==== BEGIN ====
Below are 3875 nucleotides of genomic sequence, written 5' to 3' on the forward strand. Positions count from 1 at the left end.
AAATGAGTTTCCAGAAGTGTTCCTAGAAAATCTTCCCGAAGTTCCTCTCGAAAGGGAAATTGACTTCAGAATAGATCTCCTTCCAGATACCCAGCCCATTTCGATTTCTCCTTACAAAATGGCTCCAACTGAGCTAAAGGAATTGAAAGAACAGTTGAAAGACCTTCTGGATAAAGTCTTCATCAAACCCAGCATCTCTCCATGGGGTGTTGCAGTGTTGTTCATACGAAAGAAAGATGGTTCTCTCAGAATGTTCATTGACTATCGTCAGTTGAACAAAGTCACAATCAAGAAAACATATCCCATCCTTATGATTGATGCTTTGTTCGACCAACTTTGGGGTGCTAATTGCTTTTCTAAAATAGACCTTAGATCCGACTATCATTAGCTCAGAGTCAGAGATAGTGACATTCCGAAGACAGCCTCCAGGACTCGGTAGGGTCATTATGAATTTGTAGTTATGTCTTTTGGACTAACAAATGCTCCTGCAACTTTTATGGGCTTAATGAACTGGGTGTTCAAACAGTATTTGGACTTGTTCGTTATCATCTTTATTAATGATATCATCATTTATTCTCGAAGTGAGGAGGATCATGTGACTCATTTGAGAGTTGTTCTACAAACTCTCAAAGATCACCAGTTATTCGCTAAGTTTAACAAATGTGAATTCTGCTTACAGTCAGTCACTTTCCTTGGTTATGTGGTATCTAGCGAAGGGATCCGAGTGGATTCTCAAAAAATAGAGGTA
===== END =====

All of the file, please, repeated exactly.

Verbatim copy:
Below are 3875 nucleotides of genomic sequence, written 5' to 3' on the forward strand. Positions count from 1 at the left end.
AAATGAGTTTCCAGAAGTGTTCCTAGAAAATCTTCCCGAAGTTCCTCTCGAAAGGGAAATTGACTTCAGAATAGATCTCCTTCCAGATACCCAGCCCATTTCGATTTCTCCTTACAAAATGGCTCCAACTGAGCTAAAGGAATTGAAAGAACAGTTGAAAGACCTTCTGGATAAAGTCTTCATCAAACCCAGCATCTCTCCATGGGGTGTTGCAGTGTTGTTCATACGAAAGAAAGATGGTTCTCTCAGAATGTTCATTGACTATCGTCAGTTGAACAAAGTCACAATCAAGAAAACATATCCCATCCTTATGATTGATGCTTTGTTCGACCAACTTTGGGGTGCTAATTGCTTTTCTAAAATAGACCTTAGATCCGACTATCATTAGCTCAGAGTCAGAGATAGTGACATTCCGAAGACAGCCTCCAGGACTCGGTAGGGTCATTATGAATTTGTAGTTATGTCTTTTGGACTAACAAATGCTCCTGCAACTTTTATGGGCTTAATGAACTGGGTGTTCAAACAGTATTTGGACTTGTTCGTTATCATCTTTATTAATGATATCATCATTTATTCTCGAAGTGAGGAGGATCATGTGACTCATTTGAGAGTTGTTCTACAAACTCTCAAAGATCACCAGTTATTCGCTAAGTTTAACAAATGTGAATTCTGCTTACAGTCAGTCACTTTCCTTGGTTATGTGGTATCTAGCGAAGGGATCCGAGTGGATTCTCAAAAAATAGAGGTA